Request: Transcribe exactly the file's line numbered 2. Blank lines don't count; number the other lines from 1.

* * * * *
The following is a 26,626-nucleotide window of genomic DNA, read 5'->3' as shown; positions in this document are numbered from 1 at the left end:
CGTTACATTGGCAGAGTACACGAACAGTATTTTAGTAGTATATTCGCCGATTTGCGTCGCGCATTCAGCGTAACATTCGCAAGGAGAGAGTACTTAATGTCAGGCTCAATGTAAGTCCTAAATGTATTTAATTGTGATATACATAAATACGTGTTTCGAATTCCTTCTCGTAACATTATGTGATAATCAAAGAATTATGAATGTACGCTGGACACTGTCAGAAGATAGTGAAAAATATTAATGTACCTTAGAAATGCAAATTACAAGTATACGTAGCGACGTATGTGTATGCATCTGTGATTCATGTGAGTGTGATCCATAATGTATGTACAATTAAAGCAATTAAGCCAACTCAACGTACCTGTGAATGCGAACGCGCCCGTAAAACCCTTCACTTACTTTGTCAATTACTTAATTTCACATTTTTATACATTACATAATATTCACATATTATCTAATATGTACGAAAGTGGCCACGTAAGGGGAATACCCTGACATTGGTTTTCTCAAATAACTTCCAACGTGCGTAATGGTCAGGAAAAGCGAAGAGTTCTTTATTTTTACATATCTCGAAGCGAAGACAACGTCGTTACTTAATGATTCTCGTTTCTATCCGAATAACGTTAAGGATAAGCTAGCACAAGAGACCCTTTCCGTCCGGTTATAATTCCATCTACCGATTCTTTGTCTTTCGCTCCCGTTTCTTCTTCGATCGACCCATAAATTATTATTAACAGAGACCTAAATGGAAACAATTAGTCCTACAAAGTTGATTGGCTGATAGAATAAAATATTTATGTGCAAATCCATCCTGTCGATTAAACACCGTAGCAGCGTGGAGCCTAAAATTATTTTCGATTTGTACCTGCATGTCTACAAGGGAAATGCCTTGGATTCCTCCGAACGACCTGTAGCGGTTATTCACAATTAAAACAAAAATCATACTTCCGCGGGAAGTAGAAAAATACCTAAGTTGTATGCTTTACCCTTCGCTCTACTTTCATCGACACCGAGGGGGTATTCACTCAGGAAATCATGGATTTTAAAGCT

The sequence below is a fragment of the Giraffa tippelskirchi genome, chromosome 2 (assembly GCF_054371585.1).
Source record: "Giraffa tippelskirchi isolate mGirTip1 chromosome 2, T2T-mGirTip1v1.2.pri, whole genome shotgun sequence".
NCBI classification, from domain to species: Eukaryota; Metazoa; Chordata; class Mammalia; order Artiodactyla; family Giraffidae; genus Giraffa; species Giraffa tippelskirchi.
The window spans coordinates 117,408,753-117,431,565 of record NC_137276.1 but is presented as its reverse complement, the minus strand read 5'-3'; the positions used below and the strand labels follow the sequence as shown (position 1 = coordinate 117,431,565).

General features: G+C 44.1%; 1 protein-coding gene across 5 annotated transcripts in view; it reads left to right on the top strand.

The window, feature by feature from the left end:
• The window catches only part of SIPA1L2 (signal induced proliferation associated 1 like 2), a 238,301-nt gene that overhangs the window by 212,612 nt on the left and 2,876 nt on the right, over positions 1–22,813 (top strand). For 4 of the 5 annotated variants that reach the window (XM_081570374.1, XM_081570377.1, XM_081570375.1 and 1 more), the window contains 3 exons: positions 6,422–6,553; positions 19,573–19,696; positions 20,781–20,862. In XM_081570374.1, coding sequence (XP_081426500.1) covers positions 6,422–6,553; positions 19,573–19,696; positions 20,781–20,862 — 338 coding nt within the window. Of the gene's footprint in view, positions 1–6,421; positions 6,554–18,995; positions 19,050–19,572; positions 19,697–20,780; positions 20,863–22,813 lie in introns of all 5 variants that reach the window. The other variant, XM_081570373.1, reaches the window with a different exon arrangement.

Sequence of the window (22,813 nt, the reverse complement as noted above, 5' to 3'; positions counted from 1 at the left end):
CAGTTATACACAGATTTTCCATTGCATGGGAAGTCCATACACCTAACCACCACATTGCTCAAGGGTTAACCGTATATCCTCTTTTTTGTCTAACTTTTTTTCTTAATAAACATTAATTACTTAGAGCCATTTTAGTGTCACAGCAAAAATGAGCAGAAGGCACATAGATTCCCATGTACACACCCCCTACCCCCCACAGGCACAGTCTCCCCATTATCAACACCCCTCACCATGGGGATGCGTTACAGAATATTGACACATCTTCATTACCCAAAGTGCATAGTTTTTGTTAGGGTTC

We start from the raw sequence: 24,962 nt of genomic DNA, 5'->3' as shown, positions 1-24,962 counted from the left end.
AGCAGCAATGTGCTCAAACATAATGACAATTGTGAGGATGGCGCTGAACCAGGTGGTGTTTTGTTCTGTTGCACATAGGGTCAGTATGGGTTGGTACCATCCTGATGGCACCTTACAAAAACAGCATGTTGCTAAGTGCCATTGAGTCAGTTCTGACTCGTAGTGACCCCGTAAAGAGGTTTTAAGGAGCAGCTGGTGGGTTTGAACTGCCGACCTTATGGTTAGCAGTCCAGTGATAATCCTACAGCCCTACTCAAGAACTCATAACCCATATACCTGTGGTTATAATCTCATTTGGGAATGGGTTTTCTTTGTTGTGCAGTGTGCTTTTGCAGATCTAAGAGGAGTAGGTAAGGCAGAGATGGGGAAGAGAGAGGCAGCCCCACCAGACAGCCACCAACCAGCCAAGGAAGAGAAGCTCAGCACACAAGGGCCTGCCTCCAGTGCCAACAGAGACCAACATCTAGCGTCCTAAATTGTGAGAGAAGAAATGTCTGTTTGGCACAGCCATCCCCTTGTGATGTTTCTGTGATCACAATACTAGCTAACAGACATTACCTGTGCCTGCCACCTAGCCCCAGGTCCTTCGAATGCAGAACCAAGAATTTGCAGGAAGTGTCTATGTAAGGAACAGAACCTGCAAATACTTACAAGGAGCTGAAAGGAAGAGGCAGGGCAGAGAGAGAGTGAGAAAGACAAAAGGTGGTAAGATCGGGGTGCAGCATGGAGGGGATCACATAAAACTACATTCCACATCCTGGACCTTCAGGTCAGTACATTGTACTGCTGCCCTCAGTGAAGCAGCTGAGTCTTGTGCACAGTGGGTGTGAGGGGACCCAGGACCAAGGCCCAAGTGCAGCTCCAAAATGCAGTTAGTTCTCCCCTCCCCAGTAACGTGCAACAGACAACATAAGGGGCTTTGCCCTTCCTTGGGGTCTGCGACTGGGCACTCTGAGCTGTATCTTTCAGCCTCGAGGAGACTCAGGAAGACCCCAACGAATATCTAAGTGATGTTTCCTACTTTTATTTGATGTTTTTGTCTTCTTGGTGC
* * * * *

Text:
CGTTACATTGGCAGAGTACACGAACAGTATTTTAGTAGTATATTCGCCGATTTGCGTCGCGCATTCAGCGTAACATTCGCAAGGAGAGAGTACTTAATGTCAGGCTCAATGTAAGTCCTAAATGTATTTAATTGTGATATACATAAATACGTGTTTCGAATTCCTTCTCGTAACATTATGTGATAATCAAAGAATTATGAATGTACGCTGGACACTGTCAGAAGATAGTGAAAAATATTAATGTACCTTAGAAATGCAAATTACAAGTATACGTAGCGACGTATGTGTATGCATCTGTGATTCATGTGAGTGTGATCCATAATGTATGTACAATTAAAGCAATTAAGCCAACTCAACGTACCTGTGAATGCGAACGCGCCCGTAAAACCCTTCACTTACTTTGTCAATTACTTAATTTCACATTTTTATACATTACATAATATTCACATATTATCTAATATGTACGAAAGTGGCCACGTAAGGGGAATACCCTGACATTGGTTTTCTCAAATAACTTCCAACGTGCGTAATGGTCAGGAAAAGCGAAGAGTTCTTTATTTTTACATATCTCGAAGCGAAGACAACGTCGTTACTTAATGATTCTCGTTTCTATCCGAATAACGTTAAGGATAAGCTAGCACAAGAGACCCTTTCCGTCCGGTTATAATTCCATCTACCGATTCTTTGTCTTTCGCTCCCGTTTCTTCTTCGATCGACCCATAAATTATTATTAACAGAGACCTAAATGGAAACAATTAGTCCTACAAAGTTGATTGGCTGATAGAATAAAATATTTATGTGCAAATCCATCCTGTCGATTAAACACCGTAGCAGCGTGGAGCCTAAAATTATTTTCGATTTGTACCTGCATGTCTACAAGGGAAATGCCTTGGATTCCTCCGAACGACCTGTAGCGGTTATTCACAATTAAAACAAAAATCATACTTCCGCGGGAAGTAGAAAAATACCTAAGTTGTATGCTTTACCCTTCGCTCTACTTTCATCGACACCGAGGGGGTATTCACTCAGGAAATCATGGATTTTAAAGCT